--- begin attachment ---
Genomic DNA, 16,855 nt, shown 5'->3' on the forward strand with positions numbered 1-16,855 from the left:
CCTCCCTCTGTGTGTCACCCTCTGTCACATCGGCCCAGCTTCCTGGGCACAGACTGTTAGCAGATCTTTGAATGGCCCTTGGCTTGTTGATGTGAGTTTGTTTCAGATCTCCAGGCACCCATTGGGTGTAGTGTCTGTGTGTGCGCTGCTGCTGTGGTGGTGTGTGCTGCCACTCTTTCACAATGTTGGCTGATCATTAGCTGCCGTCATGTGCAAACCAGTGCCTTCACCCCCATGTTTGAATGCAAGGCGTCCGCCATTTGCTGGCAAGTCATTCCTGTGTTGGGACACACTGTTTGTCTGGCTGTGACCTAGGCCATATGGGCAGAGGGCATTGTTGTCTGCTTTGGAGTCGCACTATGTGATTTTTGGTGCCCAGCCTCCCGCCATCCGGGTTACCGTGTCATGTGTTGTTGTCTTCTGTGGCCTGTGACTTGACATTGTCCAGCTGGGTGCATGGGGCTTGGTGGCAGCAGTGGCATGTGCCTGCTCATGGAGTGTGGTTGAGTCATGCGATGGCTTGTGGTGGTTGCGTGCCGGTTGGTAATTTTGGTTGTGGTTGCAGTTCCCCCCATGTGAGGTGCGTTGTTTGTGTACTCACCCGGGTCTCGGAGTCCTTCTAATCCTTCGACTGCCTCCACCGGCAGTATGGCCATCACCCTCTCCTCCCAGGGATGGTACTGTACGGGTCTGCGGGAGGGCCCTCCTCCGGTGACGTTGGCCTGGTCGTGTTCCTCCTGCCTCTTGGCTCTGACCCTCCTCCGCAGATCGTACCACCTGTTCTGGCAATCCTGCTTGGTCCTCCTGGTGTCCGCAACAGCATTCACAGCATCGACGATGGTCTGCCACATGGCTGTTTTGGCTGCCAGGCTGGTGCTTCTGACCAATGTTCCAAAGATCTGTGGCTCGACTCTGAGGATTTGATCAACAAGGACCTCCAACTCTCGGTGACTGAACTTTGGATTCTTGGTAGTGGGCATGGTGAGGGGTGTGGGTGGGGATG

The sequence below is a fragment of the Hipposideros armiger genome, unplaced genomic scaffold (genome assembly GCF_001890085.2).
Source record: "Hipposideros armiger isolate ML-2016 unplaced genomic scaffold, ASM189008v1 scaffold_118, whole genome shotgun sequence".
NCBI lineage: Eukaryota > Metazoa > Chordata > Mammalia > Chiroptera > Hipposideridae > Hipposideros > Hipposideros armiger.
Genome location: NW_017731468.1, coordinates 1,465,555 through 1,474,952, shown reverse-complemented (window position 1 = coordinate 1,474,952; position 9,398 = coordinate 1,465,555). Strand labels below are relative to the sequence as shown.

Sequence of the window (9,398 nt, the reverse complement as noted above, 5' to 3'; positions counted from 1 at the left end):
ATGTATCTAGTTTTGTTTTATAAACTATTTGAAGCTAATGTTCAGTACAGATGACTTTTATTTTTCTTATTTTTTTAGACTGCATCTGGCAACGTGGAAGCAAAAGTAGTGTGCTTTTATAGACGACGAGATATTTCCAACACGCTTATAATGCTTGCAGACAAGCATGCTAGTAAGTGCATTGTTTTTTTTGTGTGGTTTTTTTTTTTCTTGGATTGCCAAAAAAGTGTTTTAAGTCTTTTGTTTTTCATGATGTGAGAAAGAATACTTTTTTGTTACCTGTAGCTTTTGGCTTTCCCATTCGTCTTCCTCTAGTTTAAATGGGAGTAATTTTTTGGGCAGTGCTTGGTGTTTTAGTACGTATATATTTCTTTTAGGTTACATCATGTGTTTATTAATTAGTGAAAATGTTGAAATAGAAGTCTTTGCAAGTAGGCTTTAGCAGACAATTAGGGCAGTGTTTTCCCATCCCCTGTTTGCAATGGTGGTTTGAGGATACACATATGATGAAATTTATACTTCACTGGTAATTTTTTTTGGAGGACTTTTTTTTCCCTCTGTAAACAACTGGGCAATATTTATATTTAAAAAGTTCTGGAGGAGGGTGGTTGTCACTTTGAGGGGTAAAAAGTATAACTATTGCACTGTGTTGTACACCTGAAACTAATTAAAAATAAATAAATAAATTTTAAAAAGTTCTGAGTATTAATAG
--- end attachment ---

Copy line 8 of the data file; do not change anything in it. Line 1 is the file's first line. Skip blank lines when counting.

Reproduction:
ATGTATCTAGTTTTGTTTTATAAACTATTTGAAGCTAATGTTCAGTACAGATGACTTTTATTTTTCTTATTTTTTTAGACTGCATCTGGCAACGTGGAAGCAAAAGTAGTGTGCTTTTATAGACGACGAGATATTTCCAACACGCTTATAATGCTTGCAGACAAGCATGCTAGTAAGTGCATTGTTTTTTTTGTGTGGTTTTTTTTTTTCTTGGATTGCCAAAAAAGTGTTTTAAGTCTTTTGTTTTTCATGATGTGAGAAAGAATACTTTTTTGTTACCTGTAGCTTTTGGCTTTCCCATTCGTCTTCCTCTAGTTTAAATGGGAGTAATTTTTTGGGCAGTGCTTGGTGTTTTAGTACGTATATATTTCTTTTAGGTTACATCATGTGTTTATTAATTAGTGAAAATGTTGAAATAGAAGTCTTTGCAAGTAGGCTTTAGCAGACAATTAGGGCAGTGTTTTCCCATCCCCTGTTTGCAATGGTGGTTTGAGGATACACATATGATGAAATTTATACTTCACTGGTAATTTTTTTTGGAGGACTTTTTTTTCCCTCTGTAAACAACTGGGCAATATTTATATTTAAAAAGTTCTGGAGGAGGGTGGTTGTCACTTTGAGGGGTAAAAAGTATAACTATTGCACTGTGTTGTACACCTGAAACTAATTAAAAATAAATAAATAAATTTTAAAAAGTTCTGAGTATTAATAG